Format

Send to:

Choose Destination
See comment in PubMed Commons below
Am J Health Promot. 2003 Jul-Aug;17(6):373-81.

Using self-efficacy and a transtheoretical model to develop a physical activity intervention for obese women.

Author information

  • 1Department of Food Science and Human Nutrition, Colorado State University, Fort Collins, CO 80523-1571, USA.

Abstract

PURPOSE:

To assess the effectiveness of applying behavior change theory to a physical activity intervention for obese, sedentary women.

DESIGN:

A 48-week randomized controlled trial. Subjects were randomized to one of two intervention groups.

SETTING:

A university classroom and a local health club.

SUBJECTS:

Fifty-eight sedentary, obese women.

INTERVENTIONS:

A 24-week theory-based physical activity program that aims to change the way subjects think and behave in relation to physical activity (treatment group, n = 29) and a traditionally structured exercise program (control group, n = 29).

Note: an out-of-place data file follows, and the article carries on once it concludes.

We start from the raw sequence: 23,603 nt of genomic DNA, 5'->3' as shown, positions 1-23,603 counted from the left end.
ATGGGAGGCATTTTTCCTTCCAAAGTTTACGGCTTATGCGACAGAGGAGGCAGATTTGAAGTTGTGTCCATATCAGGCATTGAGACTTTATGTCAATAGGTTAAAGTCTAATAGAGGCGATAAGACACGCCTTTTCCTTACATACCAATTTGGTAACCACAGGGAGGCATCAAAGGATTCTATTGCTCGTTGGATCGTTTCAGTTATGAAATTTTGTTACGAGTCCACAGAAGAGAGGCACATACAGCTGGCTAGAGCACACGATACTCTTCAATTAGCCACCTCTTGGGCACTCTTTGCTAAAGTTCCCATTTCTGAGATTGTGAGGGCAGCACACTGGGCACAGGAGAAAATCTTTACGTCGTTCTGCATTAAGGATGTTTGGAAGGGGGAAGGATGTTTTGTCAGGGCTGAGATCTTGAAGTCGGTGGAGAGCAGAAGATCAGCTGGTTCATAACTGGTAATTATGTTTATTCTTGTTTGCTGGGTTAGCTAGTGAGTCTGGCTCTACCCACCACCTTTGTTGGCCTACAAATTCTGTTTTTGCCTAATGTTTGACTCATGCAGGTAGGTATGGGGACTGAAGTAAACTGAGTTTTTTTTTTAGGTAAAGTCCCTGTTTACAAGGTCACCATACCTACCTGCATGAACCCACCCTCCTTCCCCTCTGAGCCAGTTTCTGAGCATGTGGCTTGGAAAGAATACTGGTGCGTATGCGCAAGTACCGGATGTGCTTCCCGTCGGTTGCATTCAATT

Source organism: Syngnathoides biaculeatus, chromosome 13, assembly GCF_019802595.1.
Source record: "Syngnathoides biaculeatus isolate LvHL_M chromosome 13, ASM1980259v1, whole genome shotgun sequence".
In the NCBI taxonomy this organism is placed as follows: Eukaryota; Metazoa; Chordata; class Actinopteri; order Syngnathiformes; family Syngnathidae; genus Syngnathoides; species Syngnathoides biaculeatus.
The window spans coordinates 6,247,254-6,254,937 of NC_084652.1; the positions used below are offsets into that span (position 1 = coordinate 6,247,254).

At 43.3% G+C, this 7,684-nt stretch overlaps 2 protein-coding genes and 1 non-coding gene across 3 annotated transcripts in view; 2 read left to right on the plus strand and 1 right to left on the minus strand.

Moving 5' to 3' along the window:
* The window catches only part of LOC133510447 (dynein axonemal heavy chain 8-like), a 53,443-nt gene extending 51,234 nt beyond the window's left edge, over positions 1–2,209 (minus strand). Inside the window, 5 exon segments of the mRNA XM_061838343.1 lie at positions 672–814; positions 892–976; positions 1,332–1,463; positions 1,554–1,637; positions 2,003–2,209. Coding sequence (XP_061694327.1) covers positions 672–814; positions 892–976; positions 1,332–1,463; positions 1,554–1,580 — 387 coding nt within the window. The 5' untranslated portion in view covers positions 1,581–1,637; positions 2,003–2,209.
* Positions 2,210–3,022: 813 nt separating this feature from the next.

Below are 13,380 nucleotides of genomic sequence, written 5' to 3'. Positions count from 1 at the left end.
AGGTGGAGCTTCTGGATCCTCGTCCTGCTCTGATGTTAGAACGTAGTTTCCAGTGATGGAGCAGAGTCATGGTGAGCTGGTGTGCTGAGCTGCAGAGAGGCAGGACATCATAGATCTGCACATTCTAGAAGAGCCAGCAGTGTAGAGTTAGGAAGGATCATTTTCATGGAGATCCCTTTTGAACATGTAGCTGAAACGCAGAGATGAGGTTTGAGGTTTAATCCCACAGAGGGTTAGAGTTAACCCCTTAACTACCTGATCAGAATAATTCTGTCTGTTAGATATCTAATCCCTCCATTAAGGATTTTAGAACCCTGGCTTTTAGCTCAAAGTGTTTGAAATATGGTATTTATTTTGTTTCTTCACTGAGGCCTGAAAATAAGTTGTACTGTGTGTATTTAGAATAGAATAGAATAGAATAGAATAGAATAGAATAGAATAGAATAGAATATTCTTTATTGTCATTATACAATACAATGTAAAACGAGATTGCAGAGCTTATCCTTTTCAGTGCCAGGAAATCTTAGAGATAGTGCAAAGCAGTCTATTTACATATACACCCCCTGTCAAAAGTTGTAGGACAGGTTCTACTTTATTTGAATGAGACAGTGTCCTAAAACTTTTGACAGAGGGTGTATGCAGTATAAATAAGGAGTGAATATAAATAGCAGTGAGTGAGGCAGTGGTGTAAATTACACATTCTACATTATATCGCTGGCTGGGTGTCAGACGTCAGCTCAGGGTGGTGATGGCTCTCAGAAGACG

MEASURES:

Questionnaires on physical activity, stage of change, processes of change, and self-efficacy were completed at baseline, 24 weeks, and 48 weeks.

RESULTS:

Twenty-seven of the 29 participants in the treatment group and 17 participants in the control group completed the study. Analysis of variance revealed significant and positive changes in measures of eight processes of change, self-efficacy, physical activity, and cardiorespiratory fitness in the treatment group at 24 weeks. All but one of these changes were maintained at 48 weeks. In the control group, significant changes occurred in only two processes of change, and no change occurred in self-efficacy, physical activity, or cardiorespiratory fitness at 24 or 48 weeks.

CONCLUSION:

A theory-based intervention is more likely to change the way obese women think and behave in relation to physical activity than a traditional exercise program that does not incorporate behavior change theory.

PMID:
12858617
[PubMed - indexed for MEDLINE]
PubMed Commons home

PubMed Commons

0 comments
How to join PubMed Commons

    Supplemental Content

    Loading ...
    Write to the Help Desk